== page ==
I’ll make a few remarks about the results of our work. But beyond these few remarks, it is important that the office’s written work speak for itself.

Let me begin where the appointment order begins: and that is interference in the 2016 presidential election.

As alleged by the grand jury in an indictment, Russian intelligence officers who were part of the Russian military launched a concerted attack on our political system. 

The indictment alleges that they used sophisticated cyber techniques to hack into computers and networks used by the Clinton campaign. They stole private information, and then released that information through fake online identities and through the organization WikiLeaks. The releases were designed and timed to interfere with our election and to damage a presidential candidate. 

And at the same time, as the grand jury alleged in a separate indictment, a private Russian entity engaged in a social media operation where Russian citizens posed as Americans in order to interfere in the election.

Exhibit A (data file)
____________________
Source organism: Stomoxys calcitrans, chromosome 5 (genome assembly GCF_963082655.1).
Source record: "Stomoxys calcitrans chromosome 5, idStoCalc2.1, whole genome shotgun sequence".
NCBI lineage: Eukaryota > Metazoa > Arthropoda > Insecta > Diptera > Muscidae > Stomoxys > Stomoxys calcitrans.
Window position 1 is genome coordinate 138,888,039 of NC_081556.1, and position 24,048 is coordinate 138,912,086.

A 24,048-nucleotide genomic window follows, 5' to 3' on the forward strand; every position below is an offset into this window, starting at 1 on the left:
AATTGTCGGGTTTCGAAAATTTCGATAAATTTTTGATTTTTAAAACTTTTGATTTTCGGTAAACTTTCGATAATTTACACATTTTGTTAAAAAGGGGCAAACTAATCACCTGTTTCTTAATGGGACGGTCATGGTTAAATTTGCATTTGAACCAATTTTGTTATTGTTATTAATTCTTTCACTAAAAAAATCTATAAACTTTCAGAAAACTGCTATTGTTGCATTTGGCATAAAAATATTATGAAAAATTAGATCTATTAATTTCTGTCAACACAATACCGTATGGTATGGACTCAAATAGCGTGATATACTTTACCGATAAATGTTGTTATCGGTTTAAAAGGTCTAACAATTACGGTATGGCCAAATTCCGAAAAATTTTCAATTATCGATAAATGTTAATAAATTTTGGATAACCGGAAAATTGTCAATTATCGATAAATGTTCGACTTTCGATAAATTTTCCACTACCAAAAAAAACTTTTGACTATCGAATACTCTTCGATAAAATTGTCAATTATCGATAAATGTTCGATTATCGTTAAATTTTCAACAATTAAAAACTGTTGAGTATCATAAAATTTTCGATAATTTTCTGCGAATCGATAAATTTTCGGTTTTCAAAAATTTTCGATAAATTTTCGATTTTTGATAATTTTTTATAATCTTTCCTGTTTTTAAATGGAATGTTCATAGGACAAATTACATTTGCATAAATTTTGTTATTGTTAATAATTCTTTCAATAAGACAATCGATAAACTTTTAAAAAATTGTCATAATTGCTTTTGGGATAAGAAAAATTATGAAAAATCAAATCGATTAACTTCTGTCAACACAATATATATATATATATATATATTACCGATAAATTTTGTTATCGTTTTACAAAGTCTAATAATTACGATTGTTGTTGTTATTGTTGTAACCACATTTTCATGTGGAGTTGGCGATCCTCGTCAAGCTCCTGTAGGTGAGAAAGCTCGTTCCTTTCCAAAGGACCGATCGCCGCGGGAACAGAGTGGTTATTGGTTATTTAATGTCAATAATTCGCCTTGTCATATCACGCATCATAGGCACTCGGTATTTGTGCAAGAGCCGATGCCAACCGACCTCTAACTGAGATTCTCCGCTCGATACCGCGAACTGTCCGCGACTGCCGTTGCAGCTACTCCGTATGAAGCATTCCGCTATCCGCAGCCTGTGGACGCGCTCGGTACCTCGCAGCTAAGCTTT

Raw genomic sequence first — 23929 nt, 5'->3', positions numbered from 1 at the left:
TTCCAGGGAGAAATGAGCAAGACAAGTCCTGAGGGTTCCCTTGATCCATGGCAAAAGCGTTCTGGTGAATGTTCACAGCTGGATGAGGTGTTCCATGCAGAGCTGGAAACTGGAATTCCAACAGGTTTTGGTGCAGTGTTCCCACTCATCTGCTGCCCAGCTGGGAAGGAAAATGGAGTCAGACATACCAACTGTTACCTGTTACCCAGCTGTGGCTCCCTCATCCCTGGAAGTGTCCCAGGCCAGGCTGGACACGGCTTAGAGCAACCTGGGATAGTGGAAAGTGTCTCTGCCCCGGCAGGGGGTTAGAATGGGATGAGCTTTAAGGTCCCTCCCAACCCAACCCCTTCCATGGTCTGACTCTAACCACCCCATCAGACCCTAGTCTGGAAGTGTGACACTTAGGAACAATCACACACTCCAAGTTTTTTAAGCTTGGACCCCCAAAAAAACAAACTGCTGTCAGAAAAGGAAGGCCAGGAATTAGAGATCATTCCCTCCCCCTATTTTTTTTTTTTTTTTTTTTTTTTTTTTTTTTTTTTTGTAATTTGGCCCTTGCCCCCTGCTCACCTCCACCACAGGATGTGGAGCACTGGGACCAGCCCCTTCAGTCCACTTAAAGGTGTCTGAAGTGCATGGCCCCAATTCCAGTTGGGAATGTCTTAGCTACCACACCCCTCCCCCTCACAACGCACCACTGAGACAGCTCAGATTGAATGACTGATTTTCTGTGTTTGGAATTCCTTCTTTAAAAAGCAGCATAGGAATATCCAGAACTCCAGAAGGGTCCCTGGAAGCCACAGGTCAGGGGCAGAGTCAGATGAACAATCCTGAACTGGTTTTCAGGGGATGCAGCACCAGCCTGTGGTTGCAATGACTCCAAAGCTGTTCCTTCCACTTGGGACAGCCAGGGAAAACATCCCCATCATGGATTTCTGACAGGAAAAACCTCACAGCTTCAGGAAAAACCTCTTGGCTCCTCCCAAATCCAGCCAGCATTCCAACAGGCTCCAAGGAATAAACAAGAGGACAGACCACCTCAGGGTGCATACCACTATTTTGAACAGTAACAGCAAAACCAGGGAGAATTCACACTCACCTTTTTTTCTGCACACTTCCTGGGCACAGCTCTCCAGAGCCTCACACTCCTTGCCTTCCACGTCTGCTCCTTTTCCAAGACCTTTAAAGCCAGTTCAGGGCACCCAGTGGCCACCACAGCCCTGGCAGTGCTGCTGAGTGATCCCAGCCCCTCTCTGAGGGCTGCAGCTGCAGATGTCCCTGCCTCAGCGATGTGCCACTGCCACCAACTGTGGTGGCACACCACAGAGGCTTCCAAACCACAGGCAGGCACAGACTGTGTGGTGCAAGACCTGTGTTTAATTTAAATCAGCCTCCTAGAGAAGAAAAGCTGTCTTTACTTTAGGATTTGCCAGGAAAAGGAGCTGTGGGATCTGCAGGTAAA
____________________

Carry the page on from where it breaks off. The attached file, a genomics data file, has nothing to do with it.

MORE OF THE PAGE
These indictments contain allegations. And we are not commenting on the guilt or innocence of any specific defendant. Every defendant is presumed innocent unless and until proven guilty in court.

The indictments allege, and the other activities in our report describe, efforts to interfere in our political system. They needed to be investigated and understood. That is among the reasons why the Department of Justice established our office.

That is also a reason we investigated efforts to obstruct the investigation. The matters we investigated were of paramount importance. It was critical for us to obtain full and accurate information from every person we questioned. When a subject of an investigation obstructs that investigation or lies to investigators, it strikes at the core of the government’s effort to find the truth and hold wrongdoers accountable.